Even if Legal, Marijuana Use Can Prompt Serious Short- and Long-Term Side Effects
There is no question that public attitudes regarding marijuana use have shifted dramatically over the last few decades. In fact, as more and more states jump on the legalization bandwagon, public discourse seems to focus more on why the drug shouldn’t be illegal than on its many potential side effects. Given that the legal pot industry is poised to follow Big Tobacco’s lead by targeting young people and otherwise using underhanded marketing tactics to ensure strong profits, it is more important than ever for people to be aware of the potential consequences of using it.
Occasional, short-term use of marijuana may prompt these and other side effects:
- short-term memory issues
- reduced reaction time
- sexual problems
- reduced coordination
When used regularly over the long term, marijuana can cause symptoms such as:
- poor performance at work or school
- impaired ability to learn and perform complex tasks
- antisocial behavior
- decline in IQ
- financial difficulties
With clear signs that the tobacco industry is prepared to pivot into marijuana distribution should federal legalization occur, it is more crucial than ever to educate people about the potential risks of marijuana use. While drug dealers are often blamed for pushing their wares onto innocent people, the marketing savvy of Big Tobacco is far more worrisome from the standpoint of addiction. As the drug becomes more and more legal and accessible, the risks associated with using it are sure to be more and more obscured by powerful interests—and this could create a new wave of addicted people.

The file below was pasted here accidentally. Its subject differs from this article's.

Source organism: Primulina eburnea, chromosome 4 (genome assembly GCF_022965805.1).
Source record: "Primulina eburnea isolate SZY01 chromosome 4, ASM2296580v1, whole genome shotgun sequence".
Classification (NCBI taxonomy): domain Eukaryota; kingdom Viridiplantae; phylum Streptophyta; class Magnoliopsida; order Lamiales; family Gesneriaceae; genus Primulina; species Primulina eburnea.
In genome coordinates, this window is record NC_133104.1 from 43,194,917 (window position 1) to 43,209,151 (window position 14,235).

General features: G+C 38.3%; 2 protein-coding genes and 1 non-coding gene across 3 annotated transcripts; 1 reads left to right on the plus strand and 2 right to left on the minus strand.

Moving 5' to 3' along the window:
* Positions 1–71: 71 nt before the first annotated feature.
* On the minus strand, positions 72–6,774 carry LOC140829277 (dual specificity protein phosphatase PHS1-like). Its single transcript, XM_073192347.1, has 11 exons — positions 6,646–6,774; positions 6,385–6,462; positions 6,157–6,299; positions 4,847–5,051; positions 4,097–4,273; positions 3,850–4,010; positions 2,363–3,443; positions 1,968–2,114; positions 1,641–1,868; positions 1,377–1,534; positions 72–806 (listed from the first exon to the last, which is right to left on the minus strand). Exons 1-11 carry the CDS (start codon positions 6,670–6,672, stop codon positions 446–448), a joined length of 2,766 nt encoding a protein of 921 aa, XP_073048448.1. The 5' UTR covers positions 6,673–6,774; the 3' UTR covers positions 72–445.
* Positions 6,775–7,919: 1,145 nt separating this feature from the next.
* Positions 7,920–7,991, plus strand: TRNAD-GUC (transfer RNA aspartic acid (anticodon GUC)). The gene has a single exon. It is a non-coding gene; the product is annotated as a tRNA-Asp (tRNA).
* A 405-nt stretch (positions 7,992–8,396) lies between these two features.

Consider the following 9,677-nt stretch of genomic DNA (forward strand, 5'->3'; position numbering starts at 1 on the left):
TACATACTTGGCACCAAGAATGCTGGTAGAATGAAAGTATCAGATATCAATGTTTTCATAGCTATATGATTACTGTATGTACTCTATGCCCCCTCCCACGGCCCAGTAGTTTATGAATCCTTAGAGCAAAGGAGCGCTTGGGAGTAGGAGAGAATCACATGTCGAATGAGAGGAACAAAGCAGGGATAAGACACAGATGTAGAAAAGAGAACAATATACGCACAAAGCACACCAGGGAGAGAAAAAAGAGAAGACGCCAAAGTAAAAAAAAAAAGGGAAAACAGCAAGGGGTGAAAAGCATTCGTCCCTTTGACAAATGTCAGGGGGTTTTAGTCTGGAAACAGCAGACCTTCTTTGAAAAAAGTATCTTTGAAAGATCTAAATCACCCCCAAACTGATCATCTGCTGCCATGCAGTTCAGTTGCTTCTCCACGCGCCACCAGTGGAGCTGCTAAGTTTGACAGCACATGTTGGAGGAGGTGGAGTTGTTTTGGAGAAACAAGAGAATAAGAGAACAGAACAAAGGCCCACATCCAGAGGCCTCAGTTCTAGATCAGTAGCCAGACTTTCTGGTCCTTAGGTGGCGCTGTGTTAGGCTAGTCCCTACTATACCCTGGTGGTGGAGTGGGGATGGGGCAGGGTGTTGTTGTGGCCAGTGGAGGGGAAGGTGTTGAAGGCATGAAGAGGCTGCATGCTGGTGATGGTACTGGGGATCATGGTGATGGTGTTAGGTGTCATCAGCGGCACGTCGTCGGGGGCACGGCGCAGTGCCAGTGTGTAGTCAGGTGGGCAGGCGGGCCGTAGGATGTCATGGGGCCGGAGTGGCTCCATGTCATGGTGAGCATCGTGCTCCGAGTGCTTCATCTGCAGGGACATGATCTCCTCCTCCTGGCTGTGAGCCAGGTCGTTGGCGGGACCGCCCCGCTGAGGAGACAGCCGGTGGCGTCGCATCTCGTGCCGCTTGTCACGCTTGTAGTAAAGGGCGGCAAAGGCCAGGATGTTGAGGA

Marijuana Treatment is Offered By Rehabs in California
California has historically had some of the laxest laws concerning marijuana, and the state is now one of just a handful where people can legally use the drug for recreational purposes. Although people often associate rehab with addictions to substances like alcohol and opiates, it is often just as necessary and useful for dealing with addictions to marijuana. With the use of marijuana being more and more normalized, it is crucial for people to understand that help is available. Ocean Hills Recovery is one of the rehabs in California that offers such help, so please contact us if you are looking for it.
About the author:
Greg opened his home and heart to alcoholics and addicts in 2003. He is a Certified Addictions Treatment Counselor (CATCI). Starting in 2009 Greg has fostered the growth of Ocean Hills Recovery into one of the most respected and effective treatment centers in the area and has been working with people with addictions since March of 2001. Greg believes in a holistic approach to recovery. His focus is on drug alcohol addiction treatment with a combination of 12 Step work, therapy and counseling, and the rejuvenation of the body through healthful eating and exercise. He has designed his program to foster a family-like atmosphere and believes that people in recovery are just beginning their lives. He encourages the people he works with to learn to enjoy life in sobriety. Greg is married to Nicole; they have two adorable sons together and an energetic yellow Labrador Retriever.